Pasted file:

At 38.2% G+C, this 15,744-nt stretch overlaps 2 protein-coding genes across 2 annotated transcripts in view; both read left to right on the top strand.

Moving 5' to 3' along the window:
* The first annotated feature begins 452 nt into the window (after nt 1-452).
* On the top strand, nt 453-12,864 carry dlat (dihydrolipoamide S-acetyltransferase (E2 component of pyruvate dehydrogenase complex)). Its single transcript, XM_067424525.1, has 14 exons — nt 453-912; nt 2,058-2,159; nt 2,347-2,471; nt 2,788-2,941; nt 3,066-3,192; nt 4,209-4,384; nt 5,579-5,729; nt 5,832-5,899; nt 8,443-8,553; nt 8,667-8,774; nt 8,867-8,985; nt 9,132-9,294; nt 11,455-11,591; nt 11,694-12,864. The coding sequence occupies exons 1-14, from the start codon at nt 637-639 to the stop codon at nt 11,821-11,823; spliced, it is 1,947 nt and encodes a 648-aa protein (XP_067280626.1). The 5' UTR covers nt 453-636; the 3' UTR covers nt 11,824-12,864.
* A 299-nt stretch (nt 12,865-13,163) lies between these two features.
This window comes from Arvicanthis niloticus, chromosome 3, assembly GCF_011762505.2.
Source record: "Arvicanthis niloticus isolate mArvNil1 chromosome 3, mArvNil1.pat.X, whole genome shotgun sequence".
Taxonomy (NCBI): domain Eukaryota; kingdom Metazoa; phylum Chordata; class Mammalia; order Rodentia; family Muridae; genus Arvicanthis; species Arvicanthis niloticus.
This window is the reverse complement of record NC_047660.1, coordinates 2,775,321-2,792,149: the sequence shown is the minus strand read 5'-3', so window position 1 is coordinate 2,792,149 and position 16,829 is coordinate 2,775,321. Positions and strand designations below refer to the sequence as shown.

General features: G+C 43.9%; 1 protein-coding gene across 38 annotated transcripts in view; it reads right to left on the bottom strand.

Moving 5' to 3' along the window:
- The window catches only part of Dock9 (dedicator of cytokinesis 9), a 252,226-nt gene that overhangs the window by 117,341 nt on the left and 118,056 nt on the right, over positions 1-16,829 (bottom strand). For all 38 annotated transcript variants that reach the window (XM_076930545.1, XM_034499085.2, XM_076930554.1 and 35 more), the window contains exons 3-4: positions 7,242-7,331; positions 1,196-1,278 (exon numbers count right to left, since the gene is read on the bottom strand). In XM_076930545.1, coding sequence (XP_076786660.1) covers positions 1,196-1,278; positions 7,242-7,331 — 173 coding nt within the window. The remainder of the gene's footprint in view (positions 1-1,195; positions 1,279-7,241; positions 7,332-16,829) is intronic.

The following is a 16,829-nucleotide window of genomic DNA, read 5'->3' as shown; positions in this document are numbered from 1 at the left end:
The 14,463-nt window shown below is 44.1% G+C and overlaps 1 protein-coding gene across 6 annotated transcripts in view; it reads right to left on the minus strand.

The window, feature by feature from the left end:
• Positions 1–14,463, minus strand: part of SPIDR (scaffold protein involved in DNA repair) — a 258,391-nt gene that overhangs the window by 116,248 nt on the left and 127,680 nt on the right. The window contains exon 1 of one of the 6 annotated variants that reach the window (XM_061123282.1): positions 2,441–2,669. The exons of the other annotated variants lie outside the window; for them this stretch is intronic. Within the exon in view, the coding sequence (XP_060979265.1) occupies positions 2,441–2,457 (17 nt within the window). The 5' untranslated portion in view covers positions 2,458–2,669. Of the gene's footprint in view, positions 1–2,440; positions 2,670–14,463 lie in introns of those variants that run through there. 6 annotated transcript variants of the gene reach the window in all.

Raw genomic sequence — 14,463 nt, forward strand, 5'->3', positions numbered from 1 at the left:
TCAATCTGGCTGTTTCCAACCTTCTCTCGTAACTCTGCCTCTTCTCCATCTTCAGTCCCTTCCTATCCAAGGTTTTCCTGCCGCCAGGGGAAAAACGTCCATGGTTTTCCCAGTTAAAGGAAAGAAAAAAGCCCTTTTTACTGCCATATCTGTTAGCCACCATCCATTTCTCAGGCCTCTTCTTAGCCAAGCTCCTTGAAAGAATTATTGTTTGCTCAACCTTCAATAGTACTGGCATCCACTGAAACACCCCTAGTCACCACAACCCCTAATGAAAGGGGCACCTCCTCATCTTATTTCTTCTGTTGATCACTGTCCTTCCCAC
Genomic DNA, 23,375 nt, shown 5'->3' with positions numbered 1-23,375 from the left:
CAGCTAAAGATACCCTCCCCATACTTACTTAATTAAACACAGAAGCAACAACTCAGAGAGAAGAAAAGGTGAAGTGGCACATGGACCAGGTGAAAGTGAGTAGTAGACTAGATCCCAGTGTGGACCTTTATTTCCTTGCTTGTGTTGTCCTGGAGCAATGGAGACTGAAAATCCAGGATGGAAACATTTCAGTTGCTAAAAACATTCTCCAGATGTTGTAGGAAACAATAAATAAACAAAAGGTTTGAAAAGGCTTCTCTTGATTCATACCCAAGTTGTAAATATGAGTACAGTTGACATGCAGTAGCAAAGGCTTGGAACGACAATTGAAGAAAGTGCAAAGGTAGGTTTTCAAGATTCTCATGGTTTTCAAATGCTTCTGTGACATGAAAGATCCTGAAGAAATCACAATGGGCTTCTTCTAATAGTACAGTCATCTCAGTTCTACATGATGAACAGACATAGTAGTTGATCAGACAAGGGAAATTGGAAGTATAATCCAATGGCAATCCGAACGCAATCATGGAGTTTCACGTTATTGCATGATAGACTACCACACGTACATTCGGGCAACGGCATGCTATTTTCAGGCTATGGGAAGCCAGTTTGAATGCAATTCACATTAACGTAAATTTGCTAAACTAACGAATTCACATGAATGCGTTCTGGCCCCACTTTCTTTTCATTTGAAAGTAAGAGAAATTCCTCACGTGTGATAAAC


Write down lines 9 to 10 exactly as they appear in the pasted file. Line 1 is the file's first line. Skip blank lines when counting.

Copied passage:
This window is the reverse complement of record NC_047660.1, coordinates 2,775,321-2,792,149: the sequence shown is the minus strand read 5'-3', so window position 1 is coordinate 2,792,149 and position 16,829 is coordinate 2,775,321. Positions and strand designations below refer to the sequence as shown.

General features: G+C 43.9%; 1 protein-coding gene across 38 annotated transcripts in view; it reads right to left on the bottom strand.